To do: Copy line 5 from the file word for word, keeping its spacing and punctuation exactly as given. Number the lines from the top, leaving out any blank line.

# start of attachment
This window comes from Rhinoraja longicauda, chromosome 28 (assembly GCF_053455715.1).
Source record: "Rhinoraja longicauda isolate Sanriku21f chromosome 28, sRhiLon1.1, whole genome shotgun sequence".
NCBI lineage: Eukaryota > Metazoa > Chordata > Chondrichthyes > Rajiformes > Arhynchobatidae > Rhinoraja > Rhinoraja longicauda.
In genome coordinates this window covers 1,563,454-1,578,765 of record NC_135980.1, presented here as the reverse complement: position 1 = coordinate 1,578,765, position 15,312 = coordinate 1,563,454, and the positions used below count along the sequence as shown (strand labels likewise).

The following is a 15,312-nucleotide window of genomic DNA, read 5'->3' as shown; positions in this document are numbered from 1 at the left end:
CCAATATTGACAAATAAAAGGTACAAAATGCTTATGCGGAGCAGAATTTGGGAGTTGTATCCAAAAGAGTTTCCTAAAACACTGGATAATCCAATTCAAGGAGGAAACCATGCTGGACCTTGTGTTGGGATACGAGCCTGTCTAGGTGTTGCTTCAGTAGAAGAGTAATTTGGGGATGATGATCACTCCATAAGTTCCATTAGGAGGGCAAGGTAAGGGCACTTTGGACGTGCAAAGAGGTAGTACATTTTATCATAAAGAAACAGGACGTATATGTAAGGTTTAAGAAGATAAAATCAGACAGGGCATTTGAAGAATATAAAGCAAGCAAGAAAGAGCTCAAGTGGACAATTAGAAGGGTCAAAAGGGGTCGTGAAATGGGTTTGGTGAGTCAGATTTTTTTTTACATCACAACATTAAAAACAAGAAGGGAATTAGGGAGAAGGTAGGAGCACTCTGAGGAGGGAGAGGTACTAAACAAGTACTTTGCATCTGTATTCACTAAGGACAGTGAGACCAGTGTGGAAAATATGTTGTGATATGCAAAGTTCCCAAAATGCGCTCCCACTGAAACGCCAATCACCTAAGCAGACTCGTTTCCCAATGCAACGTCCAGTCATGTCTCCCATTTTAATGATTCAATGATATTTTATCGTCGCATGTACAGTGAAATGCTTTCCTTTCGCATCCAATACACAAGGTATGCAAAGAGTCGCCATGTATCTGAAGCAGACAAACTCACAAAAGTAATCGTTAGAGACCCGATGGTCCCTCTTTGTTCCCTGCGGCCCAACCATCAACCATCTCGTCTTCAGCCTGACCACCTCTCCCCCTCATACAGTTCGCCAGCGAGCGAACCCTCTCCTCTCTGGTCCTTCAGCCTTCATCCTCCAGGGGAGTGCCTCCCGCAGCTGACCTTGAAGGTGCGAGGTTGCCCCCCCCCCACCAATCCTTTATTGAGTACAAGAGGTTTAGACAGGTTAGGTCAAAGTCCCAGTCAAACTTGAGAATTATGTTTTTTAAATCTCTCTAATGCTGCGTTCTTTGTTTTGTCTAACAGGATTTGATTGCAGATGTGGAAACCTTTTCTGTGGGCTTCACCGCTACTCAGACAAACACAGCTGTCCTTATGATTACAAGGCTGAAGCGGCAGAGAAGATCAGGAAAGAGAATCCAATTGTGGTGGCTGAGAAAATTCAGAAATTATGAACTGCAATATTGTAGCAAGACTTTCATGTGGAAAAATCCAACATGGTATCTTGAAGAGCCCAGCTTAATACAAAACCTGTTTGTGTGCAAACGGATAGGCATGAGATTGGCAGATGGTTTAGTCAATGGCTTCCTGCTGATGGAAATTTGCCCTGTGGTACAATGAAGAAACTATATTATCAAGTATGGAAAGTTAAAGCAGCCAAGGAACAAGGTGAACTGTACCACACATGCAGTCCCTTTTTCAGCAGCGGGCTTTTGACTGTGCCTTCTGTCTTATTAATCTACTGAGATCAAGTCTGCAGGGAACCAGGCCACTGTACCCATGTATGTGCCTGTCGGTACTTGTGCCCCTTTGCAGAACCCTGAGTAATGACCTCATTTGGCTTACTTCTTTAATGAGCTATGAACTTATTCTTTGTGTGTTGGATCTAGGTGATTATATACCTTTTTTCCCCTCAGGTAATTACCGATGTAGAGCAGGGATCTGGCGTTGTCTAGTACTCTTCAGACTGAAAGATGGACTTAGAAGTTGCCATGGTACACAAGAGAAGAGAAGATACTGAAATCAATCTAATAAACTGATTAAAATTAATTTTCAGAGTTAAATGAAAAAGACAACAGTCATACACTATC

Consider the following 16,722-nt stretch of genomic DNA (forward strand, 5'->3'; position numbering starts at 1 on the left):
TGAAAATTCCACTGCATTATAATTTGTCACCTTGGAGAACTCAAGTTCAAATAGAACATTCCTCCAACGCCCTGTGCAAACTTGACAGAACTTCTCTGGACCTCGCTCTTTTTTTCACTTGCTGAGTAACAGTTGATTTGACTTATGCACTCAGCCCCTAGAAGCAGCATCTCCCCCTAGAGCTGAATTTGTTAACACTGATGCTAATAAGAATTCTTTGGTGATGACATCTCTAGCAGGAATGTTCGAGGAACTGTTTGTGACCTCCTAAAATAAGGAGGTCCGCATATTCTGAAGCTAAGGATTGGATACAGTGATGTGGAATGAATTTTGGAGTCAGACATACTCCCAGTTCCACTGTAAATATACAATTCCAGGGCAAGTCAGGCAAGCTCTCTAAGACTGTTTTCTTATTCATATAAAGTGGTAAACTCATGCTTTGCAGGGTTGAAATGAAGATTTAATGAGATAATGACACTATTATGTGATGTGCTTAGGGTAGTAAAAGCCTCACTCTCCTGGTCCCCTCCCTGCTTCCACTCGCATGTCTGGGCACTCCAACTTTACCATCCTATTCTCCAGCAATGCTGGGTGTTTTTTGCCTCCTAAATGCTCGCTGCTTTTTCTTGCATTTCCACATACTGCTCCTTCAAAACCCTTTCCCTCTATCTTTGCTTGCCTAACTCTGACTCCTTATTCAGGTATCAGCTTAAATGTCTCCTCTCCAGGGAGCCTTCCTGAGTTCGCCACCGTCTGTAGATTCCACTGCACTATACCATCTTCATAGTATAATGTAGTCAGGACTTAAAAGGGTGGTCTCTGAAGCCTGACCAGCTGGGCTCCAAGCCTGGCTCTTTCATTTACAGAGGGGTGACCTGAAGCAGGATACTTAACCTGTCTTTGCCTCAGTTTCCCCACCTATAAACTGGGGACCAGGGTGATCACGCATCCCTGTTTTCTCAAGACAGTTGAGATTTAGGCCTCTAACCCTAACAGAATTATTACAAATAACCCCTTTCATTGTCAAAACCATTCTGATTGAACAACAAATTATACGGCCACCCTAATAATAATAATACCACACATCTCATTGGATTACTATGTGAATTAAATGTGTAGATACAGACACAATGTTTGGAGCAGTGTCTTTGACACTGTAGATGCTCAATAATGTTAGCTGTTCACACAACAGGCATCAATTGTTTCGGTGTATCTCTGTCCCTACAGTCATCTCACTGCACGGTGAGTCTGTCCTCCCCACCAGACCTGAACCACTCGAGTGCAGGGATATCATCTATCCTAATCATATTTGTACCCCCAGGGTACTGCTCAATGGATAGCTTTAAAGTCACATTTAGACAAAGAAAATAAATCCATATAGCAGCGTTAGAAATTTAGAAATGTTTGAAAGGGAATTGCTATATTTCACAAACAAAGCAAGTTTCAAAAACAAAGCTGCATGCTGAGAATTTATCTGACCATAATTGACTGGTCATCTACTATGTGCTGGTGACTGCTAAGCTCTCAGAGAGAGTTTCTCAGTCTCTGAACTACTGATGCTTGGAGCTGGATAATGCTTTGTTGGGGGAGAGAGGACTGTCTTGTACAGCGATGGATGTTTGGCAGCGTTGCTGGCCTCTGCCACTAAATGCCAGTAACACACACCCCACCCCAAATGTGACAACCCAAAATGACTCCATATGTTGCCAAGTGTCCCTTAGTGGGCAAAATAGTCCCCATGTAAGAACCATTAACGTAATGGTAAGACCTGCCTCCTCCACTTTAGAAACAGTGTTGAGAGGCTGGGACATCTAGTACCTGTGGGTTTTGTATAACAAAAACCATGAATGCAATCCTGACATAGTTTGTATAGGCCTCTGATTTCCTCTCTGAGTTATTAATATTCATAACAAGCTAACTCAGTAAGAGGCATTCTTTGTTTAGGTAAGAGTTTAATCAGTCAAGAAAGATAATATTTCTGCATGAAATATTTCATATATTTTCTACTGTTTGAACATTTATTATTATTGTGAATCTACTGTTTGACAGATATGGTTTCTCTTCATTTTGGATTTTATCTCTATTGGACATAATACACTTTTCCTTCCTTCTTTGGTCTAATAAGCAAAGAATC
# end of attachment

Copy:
The following is a 15,312-nucleotide window of genomic DNA, read 5'->3' as shown; positions in this document are numbered from 1 at the left end: